What is skull fracture?
- A skull fracture is a break or fracture in one or more bones of the skull caused by head injury.
- Although the skull is tough, resilient and provides excellent protection to the brain, a severe head injury can result in skull fracture.
- Isolated skull fractures are not very serious, but their presence may suggest underlying brain injury, which could be serious.
What are the types of skull fracture?There are three types of skull fracture
- linear skull fracture
- depressed skull fracture
- basilar skull fracture.
Depressed skull fracture – As the name suggests, in this fracture some part of the bone may get depressed into the brain and damage the brain from inside. It could be dangerous if it causes a serious injury to the brain. A person can loose consciousness. This type of fracture usually occurs when a person is hit hard by a blunt object. Depressed skull fractures can further be classified into two categories – open and closed. Open fractures have either a skin laceration over the fracture or the fracture runs through the paranasal sinuses and the middle ear structures resulting in communication between the external environment and the cranial activity. Closed fractures are those in, which the skin does not get broken.
Basilar skull fracture – This breaks the bone at the base of the skull and requires more force to be caused than cranial vault fractures. Therefore, they are very rare.
Such a fracture can result in disruption of the middle ear bones resulting in conductive deafness or leakage of CSF (brain fluid) from the ears or nose.
What are the symptoms?
- Bleeding from the wound – nose, ears or around the eyes
- Bruising behind the ears and under the eyes
- Difficulties with balance
- Loss of consciousness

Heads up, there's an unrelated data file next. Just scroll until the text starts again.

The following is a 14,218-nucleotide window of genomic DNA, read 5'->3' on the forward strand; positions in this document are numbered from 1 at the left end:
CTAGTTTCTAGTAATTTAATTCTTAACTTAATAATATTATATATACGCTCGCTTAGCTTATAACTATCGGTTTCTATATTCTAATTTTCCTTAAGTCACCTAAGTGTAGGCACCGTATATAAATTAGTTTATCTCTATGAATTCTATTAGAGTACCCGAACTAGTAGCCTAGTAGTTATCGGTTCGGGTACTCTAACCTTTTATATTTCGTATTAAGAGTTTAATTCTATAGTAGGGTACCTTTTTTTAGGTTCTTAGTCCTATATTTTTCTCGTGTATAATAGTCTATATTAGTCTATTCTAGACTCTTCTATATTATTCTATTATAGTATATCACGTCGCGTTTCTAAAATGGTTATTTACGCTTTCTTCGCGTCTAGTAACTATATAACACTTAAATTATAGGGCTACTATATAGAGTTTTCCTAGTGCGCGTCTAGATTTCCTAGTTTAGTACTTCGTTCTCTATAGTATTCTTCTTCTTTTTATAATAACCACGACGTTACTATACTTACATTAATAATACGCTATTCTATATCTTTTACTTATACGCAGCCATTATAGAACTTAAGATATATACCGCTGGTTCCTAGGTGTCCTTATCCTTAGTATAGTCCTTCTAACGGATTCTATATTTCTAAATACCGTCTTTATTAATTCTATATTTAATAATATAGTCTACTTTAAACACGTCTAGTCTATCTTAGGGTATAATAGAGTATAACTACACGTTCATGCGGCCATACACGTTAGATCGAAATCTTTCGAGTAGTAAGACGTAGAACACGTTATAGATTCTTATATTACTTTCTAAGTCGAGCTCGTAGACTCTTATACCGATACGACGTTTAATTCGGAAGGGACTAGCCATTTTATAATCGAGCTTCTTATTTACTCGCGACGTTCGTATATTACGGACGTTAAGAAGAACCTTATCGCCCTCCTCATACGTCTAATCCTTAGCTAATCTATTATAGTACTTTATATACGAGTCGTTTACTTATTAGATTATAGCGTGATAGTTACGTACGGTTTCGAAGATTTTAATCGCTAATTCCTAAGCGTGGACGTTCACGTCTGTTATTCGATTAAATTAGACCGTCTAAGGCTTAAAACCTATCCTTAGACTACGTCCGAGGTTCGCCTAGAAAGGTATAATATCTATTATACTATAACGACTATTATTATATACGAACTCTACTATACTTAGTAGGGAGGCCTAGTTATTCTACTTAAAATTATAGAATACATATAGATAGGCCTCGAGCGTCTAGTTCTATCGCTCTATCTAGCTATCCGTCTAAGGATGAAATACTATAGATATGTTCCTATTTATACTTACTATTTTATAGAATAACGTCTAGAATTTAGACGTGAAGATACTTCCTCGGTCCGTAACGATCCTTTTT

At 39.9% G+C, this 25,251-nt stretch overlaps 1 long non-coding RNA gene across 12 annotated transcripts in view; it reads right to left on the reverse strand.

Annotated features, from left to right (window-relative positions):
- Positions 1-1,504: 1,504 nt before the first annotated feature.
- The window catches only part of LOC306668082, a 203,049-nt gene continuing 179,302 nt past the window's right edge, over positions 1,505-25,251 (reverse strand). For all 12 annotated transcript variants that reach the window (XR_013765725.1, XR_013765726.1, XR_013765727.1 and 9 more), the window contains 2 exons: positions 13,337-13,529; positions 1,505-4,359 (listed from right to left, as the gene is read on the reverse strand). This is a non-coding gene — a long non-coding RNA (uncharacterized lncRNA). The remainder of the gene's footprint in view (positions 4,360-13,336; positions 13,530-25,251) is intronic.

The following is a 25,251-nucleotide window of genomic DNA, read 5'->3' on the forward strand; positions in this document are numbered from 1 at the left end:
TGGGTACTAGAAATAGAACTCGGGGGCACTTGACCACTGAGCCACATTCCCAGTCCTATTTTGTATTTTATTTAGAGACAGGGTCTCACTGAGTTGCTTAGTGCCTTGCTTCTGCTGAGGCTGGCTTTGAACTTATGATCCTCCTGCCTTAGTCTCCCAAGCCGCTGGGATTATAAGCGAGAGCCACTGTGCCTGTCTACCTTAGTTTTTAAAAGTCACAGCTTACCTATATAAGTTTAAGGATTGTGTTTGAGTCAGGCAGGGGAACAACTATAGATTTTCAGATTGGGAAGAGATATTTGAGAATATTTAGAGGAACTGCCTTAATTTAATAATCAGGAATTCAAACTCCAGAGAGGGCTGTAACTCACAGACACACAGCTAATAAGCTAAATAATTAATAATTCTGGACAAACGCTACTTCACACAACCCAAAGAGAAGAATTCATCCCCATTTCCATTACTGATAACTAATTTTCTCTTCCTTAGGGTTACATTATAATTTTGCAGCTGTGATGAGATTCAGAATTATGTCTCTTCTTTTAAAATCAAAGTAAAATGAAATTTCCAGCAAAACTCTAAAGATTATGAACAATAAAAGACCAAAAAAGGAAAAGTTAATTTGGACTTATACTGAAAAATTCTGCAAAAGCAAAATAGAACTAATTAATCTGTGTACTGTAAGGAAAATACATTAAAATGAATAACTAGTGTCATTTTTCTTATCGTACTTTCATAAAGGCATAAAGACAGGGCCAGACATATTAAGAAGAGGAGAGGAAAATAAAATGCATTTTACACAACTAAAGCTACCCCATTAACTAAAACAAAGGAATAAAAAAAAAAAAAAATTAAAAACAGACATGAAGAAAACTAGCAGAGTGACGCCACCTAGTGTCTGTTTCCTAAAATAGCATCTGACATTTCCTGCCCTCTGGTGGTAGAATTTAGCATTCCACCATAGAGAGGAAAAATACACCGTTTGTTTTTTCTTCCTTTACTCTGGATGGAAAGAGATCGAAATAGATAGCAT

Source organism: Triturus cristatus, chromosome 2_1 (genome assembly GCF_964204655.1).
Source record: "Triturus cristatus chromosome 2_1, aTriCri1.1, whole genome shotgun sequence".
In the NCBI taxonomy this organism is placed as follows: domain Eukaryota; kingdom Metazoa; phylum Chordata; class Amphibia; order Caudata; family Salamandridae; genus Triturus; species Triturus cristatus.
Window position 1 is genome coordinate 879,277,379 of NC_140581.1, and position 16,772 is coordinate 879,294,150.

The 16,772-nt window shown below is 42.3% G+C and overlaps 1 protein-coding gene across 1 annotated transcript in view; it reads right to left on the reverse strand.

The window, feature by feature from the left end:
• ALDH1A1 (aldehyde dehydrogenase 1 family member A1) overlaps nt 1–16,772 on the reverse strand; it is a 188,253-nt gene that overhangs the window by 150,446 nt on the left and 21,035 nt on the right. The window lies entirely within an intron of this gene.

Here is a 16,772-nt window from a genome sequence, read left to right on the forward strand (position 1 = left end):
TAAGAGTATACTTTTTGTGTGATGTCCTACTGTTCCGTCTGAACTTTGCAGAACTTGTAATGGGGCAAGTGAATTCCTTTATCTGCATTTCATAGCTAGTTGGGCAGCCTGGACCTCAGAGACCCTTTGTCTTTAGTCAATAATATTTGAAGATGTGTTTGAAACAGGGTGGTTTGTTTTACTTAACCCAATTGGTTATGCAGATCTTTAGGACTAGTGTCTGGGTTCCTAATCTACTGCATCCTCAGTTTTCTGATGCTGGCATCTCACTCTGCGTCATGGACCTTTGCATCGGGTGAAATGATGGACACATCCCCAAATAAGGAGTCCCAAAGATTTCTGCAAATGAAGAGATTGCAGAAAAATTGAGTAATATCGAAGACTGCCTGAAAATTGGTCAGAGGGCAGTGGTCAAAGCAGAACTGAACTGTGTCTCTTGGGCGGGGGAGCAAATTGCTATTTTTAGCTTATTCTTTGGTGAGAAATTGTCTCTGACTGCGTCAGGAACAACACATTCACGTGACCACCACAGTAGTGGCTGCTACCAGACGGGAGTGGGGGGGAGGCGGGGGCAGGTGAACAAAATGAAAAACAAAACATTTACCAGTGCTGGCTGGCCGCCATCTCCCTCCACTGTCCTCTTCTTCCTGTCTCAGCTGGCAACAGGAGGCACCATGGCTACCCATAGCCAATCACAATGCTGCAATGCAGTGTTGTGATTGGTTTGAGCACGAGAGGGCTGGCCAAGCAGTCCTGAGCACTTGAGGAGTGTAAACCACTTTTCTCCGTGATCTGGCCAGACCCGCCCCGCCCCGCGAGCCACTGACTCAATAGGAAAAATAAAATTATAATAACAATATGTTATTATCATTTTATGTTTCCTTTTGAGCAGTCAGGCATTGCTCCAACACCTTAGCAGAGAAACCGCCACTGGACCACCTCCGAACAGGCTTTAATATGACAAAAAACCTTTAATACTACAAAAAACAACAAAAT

- Changes in pupils of the eye
- Stiff neck
- Slurred speech
- Visual disturbance
How is the diagnosis made?
- The severity of damage can be measured by computed tomography (CT) scan, MRI, EEG, PET scan, neurological and neuropsychological evaluations. Doctors use the Glasgow coma scale to measure the extent of brain damage based on observing the patients’ verbal response while talking, ability to open and close eyes, and stimulation on moving. A patient can score 3 to 15 points on this scale. People who score below 8 are diagnosed as having severe injury and need rehabilitative therapy to recover. Similarly, a person who scores high is stated as having less serious brain injury and have better chances of recovery.
- Patients with head injury are advised to consult a specialist, as there are chances of missed diagnosis as the mild injury cannot be seen very clearly in CT scan, MRI, EEG and neurological and neuropsychological assessments. In many cases of mild and subtle injuries, these tests can give normal results and cannot show microscopic damage of the tissues, which in later stage can make the person less efficient.
How can skull fracture be treated?
- Check the airway and circulation; if needed begin rescue breathing.
- Avoid moving the patient unless absolutely necessary. Take precautions while moving the patient. Preferably move the patient in guidance of medical help.
- If it is necessary to move the person, take care to stabilise the head and neck. Place your hands under both the sides of the head and shoulder. Do not allow the head to move backwards or forwards, or twist or turn.
- If there is bleeding, try to control it by pressing the area with a clean piece of cloth.
- If blood soaks through, do not remove the previous cloth; instead put the new piece of cloth over it.
- If the victim vomits, try to stabilise the head and neck and turn the victim carefully to prevent choking on vomit.
- If the victim is conscious and feeling the symptoms listed above, then take him to the nearest emergency medical facility.